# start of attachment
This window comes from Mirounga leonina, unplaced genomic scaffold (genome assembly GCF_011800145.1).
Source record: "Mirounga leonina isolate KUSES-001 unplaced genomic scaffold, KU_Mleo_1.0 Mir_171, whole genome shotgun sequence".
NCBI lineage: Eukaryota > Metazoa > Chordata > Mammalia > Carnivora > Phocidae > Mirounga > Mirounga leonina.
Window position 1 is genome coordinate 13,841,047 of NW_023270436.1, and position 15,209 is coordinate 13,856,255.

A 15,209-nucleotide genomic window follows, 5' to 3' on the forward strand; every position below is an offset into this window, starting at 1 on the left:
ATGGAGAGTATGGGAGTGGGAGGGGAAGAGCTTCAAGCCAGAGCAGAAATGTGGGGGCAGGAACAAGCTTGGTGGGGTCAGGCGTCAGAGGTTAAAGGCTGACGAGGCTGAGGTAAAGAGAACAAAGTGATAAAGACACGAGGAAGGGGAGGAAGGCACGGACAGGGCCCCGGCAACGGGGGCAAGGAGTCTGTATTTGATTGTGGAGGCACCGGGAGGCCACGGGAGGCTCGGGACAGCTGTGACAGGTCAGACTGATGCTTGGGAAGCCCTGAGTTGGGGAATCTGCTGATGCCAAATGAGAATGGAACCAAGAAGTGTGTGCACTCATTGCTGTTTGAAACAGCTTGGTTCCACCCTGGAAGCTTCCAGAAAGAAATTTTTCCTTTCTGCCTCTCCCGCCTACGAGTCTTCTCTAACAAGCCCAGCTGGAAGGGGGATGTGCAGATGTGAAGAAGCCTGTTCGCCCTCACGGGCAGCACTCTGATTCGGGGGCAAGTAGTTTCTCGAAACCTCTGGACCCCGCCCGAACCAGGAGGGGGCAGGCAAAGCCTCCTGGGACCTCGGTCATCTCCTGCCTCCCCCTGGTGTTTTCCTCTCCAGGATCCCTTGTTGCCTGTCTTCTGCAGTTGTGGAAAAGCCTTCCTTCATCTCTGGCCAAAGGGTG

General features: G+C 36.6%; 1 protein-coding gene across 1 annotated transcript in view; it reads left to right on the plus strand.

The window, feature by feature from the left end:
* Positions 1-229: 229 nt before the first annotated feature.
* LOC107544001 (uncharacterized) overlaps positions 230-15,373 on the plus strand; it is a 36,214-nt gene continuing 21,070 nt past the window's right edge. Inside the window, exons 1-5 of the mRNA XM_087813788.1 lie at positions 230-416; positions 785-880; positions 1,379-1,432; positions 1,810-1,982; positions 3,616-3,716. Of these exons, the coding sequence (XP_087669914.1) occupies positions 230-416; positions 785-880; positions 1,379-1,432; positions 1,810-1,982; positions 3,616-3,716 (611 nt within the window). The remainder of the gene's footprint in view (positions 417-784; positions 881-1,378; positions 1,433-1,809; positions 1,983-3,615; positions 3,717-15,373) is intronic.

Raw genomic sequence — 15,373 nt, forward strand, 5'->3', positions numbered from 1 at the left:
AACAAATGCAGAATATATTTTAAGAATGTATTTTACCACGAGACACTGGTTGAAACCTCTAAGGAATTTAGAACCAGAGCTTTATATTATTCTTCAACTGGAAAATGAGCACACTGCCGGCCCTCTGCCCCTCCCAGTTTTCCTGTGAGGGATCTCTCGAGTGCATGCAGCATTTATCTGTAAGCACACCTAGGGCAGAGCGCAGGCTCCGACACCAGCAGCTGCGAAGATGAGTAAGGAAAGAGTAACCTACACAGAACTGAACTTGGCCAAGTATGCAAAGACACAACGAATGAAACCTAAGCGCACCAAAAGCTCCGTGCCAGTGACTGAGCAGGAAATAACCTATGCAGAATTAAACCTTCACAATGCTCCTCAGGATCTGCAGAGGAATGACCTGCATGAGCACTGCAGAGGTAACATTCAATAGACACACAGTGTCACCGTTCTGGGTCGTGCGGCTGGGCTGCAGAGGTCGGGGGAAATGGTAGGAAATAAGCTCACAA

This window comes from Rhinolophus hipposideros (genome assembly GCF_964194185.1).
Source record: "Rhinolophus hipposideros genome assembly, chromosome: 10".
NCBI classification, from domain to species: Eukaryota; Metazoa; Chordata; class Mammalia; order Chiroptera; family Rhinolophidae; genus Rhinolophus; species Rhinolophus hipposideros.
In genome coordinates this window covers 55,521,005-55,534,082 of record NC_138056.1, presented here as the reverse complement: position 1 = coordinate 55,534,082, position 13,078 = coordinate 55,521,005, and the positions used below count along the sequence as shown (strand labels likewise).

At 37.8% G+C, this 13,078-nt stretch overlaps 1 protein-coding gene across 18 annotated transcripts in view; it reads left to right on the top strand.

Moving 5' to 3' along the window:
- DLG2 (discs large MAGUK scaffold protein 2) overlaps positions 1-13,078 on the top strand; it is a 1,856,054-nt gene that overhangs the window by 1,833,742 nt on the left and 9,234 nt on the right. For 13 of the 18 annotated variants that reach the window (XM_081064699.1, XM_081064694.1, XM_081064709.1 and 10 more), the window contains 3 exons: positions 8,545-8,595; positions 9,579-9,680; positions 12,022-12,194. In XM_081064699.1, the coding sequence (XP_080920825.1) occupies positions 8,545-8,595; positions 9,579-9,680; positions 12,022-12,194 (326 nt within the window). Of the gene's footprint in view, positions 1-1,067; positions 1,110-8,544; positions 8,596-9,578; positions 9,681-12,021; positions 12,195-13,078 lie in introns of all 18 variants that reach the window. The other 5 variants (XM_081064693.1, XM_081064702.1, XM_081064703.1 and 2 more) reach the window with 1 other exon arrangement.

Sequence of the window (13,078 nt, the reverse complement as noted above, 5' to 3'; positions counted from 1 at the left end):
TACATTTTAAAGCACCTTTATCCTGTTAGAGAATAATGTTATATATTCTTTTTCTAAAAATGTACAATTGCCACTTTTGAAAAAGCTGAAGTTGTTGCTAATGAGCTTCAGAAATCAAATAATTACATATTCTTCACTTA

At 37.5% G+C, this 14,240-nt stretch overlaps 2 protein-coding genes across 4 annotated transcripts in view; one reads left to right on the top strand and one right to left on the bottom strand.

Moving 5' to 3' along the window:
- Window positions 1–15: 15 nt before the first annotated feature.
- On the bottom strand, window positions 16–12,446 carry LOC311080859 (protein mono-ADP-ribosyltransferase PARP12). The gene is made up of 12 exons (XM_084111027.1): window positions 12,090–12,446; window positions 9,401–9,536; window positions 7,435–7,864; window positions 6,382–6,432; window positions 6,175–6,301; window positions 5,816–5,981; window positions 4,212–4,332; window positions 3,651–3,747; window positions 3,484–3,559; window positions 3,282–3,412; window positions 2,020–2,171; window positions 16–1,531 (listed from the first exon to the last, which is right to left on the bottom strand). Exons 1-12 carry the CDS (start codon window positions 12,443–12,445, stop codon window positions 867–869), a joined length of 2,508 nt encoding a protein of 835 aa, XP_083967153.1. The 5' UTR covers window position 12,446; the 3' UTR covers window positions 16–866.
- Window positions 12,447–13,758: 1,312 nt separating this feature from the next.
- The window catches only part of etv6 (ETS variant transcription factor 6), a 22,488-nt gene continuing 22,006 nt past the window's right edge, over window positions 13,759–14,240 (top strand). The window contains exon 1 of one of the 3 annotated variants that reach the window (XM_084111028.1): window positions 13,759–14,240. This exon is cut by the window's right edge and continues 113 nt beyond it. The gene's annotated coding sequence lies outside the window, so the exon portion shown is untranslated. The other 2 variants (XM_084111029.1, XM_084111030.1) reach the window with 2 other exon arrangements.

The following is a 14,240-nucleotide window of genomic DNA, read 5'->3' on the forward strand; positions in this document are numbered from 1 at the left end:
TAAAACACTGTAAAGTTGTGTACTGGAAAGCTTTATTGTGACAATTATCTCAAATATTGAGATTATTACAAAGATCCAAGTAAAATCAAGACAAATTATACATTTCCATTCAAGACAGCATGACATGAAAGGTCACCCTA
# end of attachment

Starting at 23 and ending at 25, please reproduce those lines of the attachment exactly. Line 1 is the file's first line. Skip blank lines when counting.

Moving 5' to 3' along the window:
- Window positions 1–15: 15 nt before the first annotated feature.
- On the bottom strand, window positions 16–12,446 carry LOC311080859 (protein mono-ADP-ribosyltransferase PARP12). The gene is made up of 12 exons (XM_084111027.1): window positions 12,090–12,446; window positions 9,401–9,536; window positions 7,435–7,864; window positions 6,382–6,432; window positions 6,175–6,301; window positions 5,816–5,981; window positions 4,212–4,332; window positions 3,651–3,747; window positions 3,484–3,559; window positions 3,282–3,412; window positions 2,020–2,171; window positions 16–1,531 (listed from the first exon to the last, which is right to left on the bottom strand). Exons 1-12 carry the CDS (start codon window positions 12,443–12,445, stop codon window positions 867–869), a joined length of 2,508 nt encoding a protein of 835 aa, XP_083967153.1. The 5' UTR covers window position 12,446; the 3' UTR covers window positions 16–866.